Renewed Optimism for Talent Hiring
By Mark Tibbatts, Managing Director, Michael Page Hong Kong & Taiwan
  • Findings from a recent Michael Page talent report shed light on the recruitment strategies that could help organisations attract, retain, and develop talent in the post-COVID world. 

  • Amid Hong Kong’s economic recovery, employers need to be more tactful about how they recruit and build their workforce, to emerge more resilient from COVID-19.

While it is clear that COVID-19 has dealt a major blow to recruitment activities across the sectors, in most cases organisations have adapted their hiring strategies to align with the prevailing business climate. This was reflected in the recent Michael Page Talent Trends 2021 report, which surveyed more than 5,500 businesses and 21,000 employees across 12 Asia-Pacific markets, including Hong Kong. While a number of employers reported a conservative approach to their hiring strategies, choosing to freeze or even reduce their headcount until the effects of COVID-19 recede, organisations with longer-term growth in mind are focused on maintaining their recruitment strategies.

Overall hiring activities in Hong Kong dipped by as much as 48% in 2020 during the height of COVID-19. However, a return to optimism indicates signs of a business recovery. Encouragingly, it is widely anticipated that 2021 will be a better year than 2020. About 30% of surveyed companies in Hong Kong are looking to increase their headcount and more than half plan to maintain their headcount during 2021. However, while demand for talent is likely to increase throughout the year as the recovery gathers momentum, caution remains as the government withdraws some of its support for business sectors. 

Adapting to challenges

Arguably, adaptability has been the most significant characteristic that almost every organisation had needed to cultivate over the past year. This is also reflected in the responses to the Talent Trends 2021 report. Examples of adaptability included putting into practise flexible and remote work policies, digital transformation initiatives to drive efficiency, as well as implementing steps to increase and improve communications. Similar to companies across the Asia-Pacific region, as Hong Kong organisations respond to the challenges of pivoting to the new normal, nearly two thirds of survey respondents believe that reviewing organisational design is a necessary focus for future business recovery and growth. For the majority of the respondents this will impact existing employees, require the attraction of new employees and will see the implementation of a blend of staffing strategies involving permanent, temporary, and outsourced solutions. How these changes are managed is critical because they are likely to have a major impact on the ability of employers to attract and retain talent.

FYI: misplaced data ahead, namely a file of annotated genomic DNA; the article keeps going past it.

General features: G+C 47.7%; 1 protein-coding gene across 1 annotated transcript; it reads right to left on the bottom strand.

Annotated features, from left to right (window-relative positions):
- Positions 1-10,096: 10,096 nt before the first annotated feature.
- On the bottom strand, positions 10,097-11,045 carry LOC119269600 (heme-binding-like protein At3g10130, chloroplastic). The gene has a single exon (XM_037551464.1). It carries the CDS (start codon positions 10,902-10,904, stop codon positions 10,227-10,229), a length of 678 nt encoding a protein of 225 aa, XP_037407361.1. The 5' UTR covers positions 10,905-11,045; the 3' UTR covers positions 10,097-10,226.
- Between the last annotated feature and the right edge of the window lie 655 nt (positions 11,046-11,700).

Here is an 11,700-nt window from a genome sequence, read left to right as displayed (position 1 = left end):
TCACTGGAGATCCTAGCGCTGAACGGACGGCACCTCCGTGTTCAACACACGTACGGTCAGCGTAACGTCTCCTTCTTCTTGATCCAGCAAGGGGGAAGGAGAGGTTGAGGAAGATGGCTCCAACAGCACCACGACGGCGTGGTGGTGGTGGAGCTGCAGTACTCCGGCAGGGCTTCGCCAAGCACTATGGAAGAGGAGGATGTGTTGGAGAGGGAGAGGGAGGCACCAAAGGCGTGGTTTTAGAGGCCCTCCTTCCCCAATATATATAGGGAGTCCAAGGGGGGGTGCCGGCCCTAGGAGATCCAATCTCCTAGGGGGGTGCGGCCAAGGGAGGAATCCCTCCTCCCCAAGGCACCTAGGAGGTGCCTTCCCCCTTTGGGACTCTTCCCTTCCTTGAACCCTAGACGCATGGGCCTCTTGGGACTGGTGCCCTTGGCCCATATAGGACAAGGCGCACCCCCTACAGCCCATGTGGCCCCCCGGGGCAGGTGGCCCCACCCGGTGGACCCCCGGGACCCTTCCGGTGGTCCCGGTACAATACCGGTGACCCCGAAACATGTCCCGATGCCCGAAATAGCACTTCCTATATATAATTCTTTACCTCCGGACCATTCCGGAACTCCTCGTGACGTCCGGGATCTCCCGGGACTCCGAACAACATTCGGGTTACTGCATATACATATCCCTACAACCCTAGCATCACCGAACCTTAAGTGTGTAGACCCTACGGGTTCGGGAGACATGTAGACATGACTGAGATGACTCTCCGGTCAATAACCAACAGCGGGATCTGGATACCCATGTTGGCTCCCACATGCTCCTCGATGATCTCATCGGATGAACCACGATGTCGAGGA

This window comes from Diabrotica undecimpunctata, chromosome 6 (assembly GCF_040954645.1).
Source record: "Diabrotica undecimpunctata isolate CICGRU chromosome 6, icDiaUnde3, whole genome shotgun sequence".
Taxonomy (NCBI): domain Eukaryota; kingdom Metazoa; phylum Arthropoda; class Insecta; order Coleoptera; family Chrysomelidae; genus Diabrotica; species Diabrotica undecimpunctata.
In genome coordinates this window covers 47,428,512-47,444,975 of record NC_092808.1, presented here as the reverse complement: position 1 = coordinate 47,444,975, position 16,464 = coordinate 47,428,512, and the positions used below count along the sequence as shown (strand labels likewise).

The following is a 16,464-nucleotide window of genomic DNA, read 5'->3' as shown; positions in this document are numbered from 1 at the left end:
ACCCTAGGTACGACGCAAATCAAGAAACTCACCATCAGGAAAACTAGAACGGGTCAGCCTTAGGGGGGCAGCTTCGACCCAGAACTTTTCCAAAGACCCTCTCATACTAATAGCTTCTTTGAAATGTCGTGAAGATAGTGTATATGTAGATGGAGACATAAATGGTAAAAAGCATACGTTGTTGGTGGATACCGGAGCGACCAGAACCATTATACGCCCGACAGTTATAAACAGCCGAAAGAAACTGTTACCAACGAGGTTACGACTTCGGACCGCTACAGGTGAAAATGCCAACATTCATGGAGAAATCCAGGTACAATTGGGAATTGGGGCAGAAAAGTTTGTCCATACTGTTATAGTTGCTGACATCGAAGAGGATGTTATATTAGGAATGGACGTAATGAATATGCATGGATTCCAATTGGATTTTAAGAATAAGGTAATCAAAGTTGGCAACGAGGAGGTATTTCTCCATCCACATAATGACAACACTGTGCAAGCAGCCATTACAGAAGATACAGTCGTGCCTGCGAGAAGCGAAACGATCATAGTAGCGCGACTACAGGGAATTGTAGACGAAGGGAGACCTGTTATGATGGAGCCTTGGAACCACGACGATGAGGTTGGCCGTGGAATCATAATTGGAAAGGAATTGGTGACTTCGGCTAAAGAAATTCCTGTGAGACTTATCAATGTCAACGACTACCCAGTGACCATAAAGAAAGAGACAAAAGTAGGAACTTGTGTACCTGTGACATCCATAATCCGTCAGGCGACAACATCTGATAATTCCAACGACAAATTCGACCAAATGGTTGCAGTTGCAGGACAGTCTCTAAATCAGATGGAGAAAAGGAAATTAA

Recruiting during a time of change

In any recruitment process the CVs and covering letters from candidates form the foundation of a shortlist and provide the first insights into the potential a new employee could offer. However, in the current climate it is vital to review candidate applications through a slightly different lens. Amid uncertainty, for both employers and job candidates, it is important to pay attention to skills and competencies, rather than career fluidity. Employers are placing more emphasis on soft skills and collaboration, while resilience and agility are ranked the most desirable traits that companies are looking for from their recruitment and teambuilding objectives.

The top talent attraction strategies that organisations are focusing on in 2021 include professional development opportunities, competitive remuneration and benefits package, dynamic company culture, company brand and reputation, and constant technology advancement. In part, employer strategies align with 86% of employees surveyed, who stated that remuneration and bonuses rank high in their top considerations when looking for job opportunities.